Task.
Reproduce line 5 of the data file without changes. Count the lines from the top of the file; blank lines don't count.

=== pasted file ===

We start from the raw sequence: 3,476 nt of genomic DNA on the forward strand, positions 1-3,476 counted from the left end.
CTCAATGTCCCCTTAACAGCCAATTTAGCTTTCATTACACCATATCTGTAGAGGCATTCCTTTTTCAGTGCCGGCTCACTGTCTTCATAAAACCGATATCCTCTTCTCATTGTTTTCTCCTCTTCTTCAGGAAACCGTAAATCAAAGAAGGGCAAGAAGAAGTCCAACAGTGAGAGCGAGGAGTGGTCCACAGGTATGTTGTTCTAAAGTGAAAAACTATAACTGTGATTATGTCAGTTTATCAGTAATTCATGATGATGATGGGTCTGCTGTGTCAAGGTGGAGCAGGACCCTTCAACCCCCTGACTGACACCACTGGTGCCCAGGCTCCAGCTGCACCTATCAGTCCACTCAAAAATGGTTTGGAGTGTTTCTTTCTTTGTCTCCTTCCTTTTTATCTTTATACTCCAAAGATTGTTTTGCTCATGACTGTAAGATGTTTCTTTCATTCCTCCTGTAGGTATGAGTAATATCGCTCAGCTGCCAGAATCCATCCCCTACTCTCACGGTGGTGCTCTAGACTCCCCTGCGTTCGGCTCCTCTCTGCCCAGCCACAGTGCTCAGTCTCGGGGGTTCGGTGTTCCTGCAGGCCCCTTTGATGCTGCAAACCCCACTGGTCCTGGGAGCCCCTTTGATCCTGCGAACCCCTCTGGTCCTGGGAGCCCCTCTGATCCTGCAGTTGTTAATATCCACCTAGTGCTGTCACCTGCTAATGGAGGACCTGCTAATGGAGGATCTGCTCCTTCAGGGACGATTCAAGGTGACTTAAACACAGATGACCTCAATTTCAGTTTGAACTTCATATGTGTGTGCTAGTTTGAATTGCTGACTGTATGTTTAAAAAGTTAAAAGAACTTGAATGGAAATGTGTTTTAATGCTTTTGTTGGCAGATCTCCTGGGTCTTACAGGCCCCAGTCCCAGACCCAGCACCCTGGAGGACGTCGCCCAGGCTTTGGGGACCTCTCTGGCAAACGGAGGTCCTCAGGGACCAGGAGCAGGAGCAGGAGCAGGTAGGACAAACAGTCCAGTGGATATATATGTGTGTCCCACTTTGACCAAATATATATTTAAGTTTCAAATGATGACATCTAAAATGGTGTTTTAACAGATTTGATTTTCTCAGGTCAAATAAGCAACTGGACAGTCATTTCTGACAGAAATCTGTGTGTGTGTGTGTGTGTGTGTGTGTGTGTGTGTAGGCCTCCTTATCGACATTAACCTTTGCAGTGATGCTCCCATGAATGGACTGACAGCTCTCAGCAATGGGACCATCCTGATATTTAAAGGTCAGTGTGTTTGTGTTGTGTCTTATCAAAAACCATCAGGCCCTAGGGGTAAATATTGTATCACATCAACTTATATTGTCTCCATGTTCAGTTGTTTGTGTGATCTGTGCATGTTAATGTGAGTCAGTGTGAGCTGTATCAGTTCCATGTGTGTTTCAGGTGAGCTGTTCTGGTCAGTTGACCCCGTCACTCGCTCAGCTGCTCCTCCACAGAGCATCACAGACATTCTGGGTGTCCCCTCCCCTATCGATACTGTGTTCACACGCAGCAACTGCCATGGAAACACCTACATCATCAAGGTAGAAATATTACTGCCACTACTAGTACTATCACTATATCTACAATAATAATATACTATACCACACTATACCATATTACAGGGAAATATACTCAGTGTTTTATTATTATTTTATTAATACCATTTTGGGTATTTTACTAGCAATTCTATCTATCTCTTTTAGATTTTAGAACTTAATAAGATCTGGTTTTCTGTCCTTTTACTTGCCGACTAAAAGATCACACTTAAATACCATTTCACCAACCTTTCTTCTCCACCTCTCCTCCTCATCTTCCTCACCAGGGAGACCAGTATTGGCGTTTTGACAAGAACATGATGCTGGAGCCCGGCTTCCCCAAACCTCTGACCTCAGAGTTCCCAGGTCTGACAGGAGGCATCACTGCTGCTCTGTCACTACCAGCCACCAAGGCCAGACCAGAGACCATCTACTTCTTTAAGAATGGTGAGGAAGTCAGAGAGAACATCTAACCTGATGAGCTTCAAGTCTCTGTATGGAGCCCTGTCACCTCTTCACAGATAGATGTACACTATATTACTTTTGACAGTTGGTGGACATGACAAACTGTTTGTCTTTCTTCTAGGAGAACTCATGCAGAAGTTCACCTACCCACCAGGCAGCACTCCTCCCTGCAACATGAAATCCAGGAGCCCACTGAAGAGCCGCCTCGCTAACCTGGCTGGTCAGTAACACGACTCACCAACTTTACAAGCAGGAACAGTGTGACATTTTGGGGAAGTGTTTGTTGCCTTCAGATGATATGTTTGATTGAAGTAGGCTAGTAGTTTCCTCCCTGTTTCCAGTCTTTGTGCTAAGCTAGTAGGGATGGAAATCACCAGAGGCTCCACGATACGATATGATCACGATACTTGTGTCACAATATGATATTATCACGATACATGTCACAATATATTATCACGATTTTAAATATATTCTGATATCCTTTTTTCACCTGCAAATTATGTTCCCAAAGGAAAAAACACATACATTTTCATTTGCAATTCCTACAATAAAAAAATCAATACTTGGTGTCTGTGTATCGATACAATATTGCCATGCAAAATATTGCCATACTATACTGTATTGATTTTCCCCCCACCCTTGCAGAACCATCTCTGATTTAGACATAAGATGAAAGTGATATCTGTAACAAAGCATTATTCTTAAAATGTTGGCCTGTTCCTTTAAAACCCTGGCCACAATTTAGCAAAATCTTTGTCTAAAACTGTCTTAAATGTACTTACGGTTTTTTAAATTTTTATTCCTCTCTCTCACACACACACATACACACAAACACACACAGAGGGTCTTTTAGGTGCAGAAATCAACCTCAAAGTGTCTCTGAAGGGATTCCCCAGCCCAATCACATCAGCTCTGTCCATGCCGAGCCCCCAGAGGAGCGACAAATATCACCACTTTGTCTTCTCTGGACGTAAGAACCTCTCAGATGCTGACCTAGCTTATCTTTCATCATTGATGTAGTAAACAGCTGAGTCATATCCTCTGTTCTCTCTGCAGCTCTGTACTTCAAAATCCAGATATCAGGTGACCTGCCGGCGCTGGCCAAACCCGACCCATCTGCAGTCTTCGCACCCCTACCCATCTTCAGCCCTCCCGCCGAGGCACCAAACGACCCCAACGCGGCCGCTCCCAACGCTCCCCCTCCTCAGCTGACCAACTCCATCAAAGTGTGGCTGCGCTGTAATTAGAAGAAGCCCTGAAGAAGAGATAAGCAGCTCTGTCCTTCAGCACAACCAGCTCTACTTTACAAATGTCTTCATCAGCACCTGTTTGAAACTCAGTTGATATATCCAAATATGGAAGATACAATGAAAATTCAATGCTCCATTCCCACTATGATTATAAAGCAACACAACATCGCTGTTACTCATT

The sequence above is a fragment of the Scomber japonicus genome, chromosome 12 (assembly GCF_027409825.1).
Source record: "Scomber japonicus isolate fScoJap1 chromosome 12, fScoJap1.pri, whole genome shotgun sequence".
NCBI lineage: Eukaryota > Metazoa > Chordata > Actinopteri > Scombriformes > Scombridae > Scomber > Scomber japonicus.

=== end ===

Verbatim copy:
NCBI lineage: Eukaryota > Metazoa > Chordata > Actinopteri > Scombriformes > Scombridae > Scomber > Scomber japonicus.